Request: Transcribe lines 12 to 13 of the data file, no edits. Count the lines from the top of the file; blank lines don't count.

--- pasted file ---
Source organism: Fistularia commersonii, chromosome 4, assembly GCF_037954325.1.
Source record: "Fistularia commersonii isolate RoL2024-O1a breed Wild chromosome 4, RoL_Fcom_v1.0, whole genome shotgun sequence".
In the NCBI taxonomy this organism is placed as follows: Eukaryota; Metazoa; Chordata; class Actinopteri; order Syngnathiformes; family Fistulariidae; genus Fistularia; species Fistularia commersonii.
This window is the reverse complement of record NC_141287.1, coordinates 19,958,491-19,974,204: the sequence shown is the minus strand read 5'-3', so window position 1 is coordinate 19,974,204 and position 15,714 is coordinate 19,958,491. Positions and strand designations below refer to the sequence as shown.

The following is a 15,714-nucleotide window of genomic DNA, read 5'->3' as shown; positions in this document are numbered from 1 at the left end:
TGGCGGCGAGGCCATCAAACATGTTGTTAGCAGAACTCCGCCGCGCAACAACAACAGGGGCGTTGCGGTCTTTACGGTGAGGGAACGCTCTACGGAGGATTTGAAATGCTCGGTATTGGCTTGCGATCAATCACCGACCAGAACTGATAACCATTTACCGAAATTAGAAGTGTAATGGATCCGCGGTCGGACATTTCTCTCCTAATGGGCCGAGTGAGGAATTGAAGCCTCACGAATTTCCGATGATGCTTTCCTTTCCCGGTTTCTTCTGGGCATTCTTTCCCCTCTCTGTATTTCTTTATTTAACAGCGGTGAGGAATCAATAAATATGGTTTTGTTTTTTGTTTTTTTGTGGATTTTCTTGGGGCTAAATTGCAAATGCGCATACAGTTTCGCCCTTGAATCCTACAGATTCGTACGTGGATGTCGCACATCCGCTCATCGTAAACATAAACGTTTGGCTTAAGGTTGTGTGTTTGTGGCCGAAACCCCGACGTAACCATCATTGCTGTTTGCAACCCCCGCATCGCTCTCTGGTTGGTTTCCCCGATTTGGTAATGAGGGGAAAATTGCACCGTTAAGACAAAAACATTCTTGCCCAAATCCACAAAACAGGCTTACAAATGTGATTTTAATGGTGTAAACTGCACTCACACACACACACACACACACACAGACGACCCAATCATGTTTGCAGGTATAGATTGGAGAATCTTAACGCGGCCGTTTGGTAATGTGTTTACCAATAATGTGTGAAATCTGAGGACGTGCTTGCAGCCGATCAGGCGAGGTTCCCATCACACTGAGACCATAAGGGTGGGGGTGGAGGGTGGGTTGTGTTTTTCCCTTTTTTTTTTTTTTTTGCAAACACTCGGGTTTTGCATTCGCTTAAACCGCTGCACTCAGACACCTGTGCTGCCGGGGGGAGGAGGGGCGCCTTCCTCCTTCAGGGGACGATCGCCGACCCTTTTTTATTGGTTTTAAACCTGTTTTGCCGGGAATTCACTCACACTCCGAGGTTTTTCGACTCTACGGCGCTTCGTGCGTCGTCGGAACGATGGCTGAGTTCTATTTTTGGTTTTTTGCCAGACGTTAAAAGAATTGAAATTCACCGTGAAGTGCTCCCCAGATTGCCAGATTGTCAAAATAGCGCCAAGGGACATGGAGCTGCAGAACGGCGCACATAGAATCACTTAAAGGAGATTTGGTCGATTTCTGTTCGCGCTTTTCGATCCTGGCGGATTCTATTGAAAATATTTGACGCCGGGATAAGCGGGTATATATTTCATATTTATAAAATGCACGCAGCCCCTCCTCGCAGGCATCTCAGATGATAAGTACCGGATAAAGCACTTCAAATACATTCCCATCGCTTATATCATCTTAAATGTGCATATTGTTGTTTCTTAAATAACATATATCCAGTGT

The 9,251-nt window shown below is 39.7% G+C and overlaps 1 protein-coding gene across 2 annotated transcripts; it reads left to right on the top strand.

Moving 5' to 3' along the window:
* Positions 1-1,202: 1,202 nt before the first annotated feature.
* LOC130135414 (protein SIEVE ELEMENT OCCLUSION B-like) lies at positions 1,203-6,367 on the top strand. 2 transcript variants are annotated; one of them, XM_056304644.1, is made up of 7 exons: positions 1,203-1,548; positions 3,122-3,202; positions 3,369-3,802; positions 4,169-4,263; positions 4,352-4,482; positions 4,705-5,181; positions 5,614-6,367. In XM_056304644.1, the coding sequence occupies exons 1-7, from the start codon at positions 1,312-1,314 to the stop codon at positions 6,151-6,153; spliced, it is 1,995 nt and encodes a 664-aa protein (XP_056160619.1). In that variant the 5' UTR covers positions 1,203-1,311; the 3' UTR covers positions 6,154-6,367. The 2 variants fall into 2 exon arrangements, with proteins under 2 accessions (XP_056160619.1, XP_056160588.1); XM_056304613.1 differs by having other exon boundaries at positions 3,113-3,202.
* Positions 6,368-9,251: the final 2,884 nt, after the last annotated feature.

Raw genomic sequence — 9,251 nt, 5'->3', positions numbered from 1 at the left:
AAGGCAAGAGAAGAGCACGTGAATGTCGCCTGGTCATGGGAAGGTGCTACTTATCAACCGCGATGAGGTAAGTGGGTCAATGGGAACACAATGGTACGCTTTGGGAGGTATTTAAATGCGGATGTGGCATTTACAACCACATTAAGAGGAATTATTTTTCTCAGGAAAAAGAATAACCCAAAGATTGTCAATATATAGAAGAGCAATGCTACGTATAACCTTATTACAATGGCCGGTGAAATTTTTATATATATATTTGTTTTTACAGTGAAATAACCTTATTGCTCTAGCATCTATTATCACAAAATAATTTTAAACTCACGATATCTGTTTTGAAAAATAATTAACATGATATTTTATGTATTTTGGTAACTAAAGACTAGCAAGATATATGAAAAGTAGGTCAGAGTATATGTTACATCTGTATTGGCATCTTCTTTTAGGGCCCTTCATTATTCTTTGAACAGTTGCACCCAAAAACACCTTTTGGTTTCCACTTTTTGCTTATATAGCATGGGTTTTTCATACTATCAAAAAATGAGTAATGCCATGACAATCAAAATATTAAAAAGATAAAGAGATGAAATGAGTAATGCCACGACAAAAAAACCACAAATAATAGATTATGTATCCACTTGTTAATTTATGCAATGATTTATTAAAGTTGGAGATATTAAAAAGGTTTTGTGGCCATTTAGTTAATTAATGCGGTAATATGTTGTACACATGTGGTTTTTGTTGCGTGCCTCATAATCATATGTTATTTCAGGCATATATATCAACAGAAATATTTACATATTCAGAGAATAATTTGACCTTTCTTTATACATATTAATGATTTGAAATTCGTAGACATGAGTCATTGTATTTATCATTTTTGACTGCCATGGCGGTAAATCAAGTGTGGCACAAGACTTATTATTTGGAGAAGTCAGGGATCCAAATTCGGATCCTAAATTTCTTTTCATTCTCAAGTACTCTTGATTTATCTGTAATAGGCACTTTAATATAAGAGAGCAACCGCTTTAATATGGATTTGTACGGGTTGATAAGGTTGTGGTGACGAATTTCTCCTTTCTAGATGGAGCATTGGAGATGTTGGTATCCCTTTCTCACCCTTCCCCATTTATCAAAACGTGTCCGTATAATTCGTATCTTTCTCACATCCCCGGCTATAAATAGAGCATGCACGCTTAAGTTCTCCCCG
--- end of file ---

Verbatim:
Raw genomic sequence — 9,251 nt, 5'->3', positions numbered from 1 at the left:
AAGGCAAGAGAAGAGCACGTGAATGTCGCCTGGTCATGGGAAGGTGCTACTTATCAACCGCGATGAGGTAAGTGGGTCAATGGGAACACAATGGTACGCTTTGGGAGGTATTTAAATGCGGATGTGGCATTTACAACCACATTAAGAGGAATTATTTTTCTCAGGAAAAAGAATAACCCAAAGATTGTCAATATATAGAAGAGCAATGCTACGTATAACCTTATTACAATGGCCGGTGAAATTTTTATATATATATTTGTTTTTACAGTGAAATAACCTTATTGCTCTAGCATCTATTATCACAAAATAATTTTAAACTCACGATATCTGTTTTGAAAAATAATTAACATGATATTTTATGTATTTTGGTAACTAAAGACTAGCAAGATATATGAAAAGTAGGTCAGAGTATATGTTACATCTGTATTGGCATCTTCTTTTAGGGCCCTTCATTATTCTTTGAACAGTTGCACCCAAAAACACCTTTTGGTTTCCACTTTTTGCTTATATAGCATGGGTTTTTCATACTATCAAAAAATGAGTAATGCCATGACAATCAAAATATTAAAAAGATAAAGAGATGAAATGAGTAATGCCACGACAAAAAAACCACAAATAATAGATTATGTATCCACTTGTTAATTTATGCAATGATTTATTAAAGTTGGAGATATTAAAAAGGTTTTGTGGCCATTTAGTTAATTAATGCGGTAATATGTTGTACACATGTGGTTTTTGTTGCGTGCCTCATAATCATATGTTATTTCAGGCATATATATCAACAGAAATATTTACATATTCAGAGAATAATTTGACCTTTCTTTATACATATTAATGATTTGAAATTCGTAGACATGAGTCATTGTATTTATCATTTTTGACTGCCATGGCGGTAAATCAAGTGTGGCACAAGACTTATTATTTGGAGAAGTCAGGGATCCAAATTCGGATCCTAAATTTCTTTTCATTCTCAAGTACTCTTGATTTATCTGTAATAGGCACTTTAATATAAGAGAGCAACCGCTTTAATATGGATTTGTACGGGTTGATAAGGTTGTGGTGACGAATTTCTCCTTTCTAGATGGAGCATTGGAGATGTTGGTATCCCTTTCTCACCCTTCCCCATTTATCAAAACGTGTCCGTATAATTCGTATCTTTCTCACATCCCCGGCTATAAATAGAGCATGCACGCTTAAGTTCTCCCCG